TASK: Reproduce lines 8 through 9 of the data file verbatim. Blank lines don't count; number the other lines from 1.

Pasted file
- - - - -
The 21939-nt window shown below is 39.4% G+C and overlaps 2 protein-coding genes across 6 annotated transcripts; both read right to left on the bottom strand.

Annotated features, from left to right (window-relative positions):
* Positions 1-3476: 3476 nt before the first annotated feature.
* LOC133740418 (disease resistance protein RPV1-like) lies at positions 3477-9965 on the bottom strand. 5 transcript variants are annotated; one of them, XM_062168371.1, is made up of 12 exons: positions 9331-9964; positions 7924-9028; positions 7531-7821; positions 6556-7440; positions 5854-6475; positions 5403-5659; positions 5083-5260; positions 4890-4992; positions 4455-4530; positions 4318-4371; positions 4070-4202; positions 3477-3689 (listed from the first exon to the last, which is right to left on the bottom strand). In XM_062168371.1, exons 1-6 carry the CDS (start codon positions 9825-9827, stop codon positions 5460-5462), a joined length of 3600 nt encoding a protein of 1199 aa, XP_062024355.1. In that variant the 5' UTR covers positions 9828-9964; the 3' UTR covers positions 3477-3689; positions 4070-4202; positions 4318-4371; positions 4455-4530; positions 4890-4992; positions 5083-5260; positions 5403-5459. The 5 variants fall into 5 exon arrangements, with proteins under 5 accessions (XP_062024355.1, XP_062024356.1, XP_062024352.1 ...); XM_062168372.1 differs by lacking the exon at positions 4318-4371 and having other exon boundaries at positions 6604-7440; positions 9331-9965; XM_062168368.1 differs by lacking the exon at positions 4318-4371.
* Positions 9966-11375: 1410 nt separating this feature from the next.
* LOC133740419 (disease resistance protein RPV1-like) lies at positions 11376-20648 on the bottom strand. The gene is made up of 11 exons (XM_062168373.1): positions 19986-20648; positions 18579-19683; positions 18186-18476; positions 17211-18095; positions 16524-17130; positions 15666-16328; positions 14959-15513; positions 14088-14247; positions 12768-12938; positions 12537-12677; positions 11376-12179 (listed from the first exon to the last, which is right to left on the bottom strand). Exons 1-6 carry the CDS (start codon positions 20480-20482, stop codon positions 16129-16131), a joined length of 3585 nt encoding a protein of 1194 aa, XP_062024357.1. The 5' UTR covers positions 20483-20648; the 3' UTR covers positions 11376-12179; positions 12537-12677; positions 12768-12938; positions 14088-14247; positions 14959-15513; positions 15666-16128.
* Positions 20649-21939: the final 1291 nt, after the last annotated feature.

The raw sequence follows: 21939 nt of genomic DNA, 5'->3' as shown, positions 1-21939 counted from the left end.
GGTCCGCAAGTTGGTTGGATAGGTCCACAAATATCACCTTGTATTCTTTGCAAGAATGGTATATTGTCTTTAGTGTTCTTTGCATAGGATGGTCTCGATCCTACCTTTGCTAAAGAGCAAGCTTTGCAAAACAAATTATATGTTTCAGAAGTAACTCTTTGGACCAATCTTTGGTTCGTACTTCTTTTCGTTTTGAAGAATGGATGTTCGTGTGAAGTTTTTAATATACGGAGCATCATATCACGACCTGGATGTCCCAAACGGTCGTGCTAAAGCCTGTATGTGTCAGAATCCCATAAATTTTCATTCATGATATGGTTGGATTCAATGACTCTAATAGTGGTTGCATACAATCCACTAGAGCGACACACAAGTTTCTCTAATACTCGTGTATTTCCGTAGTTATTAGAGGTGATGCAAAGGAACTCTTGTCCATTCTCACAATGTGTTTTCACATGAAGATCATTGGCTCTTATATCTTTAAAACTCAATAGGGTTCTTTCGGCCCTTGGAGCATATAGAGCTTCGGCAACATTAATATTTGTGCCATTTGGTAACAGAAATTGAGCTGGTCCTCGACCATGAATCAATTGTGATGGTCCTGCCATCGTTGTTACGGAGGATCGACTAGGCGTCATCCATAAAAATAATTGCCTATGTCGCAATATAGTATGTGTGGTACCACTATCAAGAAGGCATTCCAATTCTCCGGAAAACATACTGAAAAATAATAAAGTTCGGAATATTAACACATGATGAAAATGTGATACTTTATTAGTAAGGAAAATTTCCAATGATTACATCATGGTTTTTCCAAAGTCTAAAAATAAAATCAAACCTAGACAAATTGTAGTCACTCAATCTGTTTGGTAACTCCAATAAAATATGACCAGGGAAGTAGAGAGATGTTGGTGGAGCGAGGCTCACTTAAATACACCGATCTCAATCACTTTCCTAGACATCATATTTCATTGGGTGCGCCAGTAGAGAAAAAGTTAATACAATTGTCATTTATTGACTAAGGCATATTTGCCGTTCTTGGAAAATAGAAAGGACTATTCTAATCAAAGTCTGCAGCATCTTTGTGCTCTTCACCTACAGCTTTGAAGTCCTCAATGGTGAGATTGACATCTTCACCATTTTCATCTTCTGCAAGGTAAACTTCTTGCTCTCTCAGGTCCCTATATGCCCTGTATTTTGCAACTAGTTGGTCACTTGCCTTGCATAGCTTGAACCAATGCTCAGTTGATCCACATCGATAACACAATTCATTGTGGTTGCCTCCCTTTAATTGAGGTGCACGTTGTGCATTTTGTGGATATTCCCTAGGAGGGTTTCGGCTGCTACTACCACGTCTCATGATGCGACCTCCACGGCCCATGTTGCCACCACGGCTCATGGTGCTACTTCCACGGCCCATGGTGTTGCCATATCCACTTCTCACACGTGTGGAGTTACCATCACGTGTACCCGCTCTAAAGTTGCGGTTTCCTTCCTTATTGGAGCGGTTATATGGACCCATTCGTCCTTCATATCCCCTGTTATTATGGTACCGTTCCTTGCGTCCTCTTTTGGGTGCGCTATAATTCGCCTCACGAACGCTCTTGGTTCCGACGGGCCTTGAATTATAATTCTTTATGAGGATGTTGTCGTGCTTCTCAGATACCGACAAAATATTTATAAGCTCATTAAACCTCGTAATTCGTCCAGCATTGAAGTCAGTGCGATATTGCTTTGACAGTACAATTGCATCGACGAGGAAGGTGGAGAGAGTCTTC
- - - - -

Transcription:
The raw sequence follows: 21939 nt of genomic DNA, 5'->3' as shown, positions 1-21939 counted from the left end.
GGTCCGCAAGTTGGTTGGATAGGTCCACAAATATCACCTTGTATTCTTTGCAAGAATGGTATATTGTCTTTAGTGTTCTTTGCATAGGATGGTCTCGATCCTACCTTTGCTAAAGAGCAAGCTTTGCAAAACAAATTATATGTTTCAGAAGTAACTCTTTGGACCAATCTTTGGTTCGTACTTCTTTTCGTTTTGAAGAATGGATGTTCGTGTGAAGTTTTTAATATACGGAGCATCATATCACGACCTGGATGTCCCAAACGGTCGTGCTAAAGCCTGTATGTGTCAGAATCCCATAAATTTTCATTCATGATATGGTTGGATTCAATGACTCTAATAGTGGTTGCATACAATCCACTAGAGCGACACACAAGTTTCTCTAATACTCGTGTATTTCCGTAGTTATTAGAGGTGATGCAAAGGAACTCTTGTCCATTCTCACAATGTGTTTTCACATGAAGATCATTGGCTCTTATATCTTTAAAACTCAATAGGGTTCTTTCGGCCCTTGGAGCATATAGAGCTTCGGCAACATTAATATTTGTGCCATTTGGTAACAGAAATTGAGCTGGTCCTCGACCATGAATCAATTGTGATGGTCCTGCCATCGTTGTTACGGAGGATCGACTAGGCGTCATCCATAAAAATAATTGCCTATGTCGCAATATAGTATGTGTGGTACCACTATCAAGAAGGCATTCCAATTCTCCGGAAAACATACTGAAAAATAATAAAGTTCGGAATATTAACACATGATGAAAATGTGATACTTTATTAGTAAGGAAAATTTCCAATGATTACATCATGGTTTTTCCAAAGTCTAAAAATAAAATCAAACCTAGACAAATTGTAGTCACTCAATCTGTTTGGTAACTCCAATAAAATATGACCAGGGAAGTAGAGAGATGTTGGTGGAGCGAGGCTCACTTAAATACACCGATCTCAATCACTTTCCTAGACATCATATTTCATTGGGTGCGCCAGTAGAGAAAAAGTTAATACAATTGTCATTTATTGACTAAGGCATATTTGCCGTTCTTGGAAAATAGAAAGGACTATTCTAATCAAAGTCTGCAGCATCTTTGTGCTCTTCACCTACAGCTTTGAAGTCCTCAATGGTGAGATTGACATCTTCACCATTTTCATCTTCTGCAAGGTAAACTTCTTGCTCTCTCAGGTCCCTATATGCCCTGTATTTTGCAACTAGTTGGTCACTTGCCTTGCATAGCTTGAACCAATGCTCAGTTGATCCACATCGATAACACAATTCATTGTGGTTGCCTCCCTTTAATTGAGGTGCACGTTGTGCATTTTGTGGATATTCCCTAGGAGGGTTTCGGCTGCTACTACCACGTCTCATGATGCGACCTCCACGGCCCATGTTGCCACCACGGCTCATGGTGCTACTTCCACGGCCCATGGTGTTGCCATATCCACTTCTCACACGTGTGGAGTTACCATCACGTGTACCCGCTCTAAAGTTGCGGTTTCCTTCCTTATTGGAGCGGTTATATGGACCCATTCGTCCTTCATATCCCCTGTTATTATGGTACCGTTCCTTGCGTCCTCTTTTGGGTGCGCTATAATTCGCCTCACGAACGCTCTTGGTTCCGACGGGCCTTGAATTATAATTCTTTATGAGGATGTTGTCGTGCTTCTCAGATACCGACAAAATATTTATAAGCTCATTAAACCTCGTAATTCGTCCAGCATTGAAGTCAGTGCGATATTGCTTTGACAGTACAATTGCATCGACGAGGAAGGTGGAGAGAGTCTTC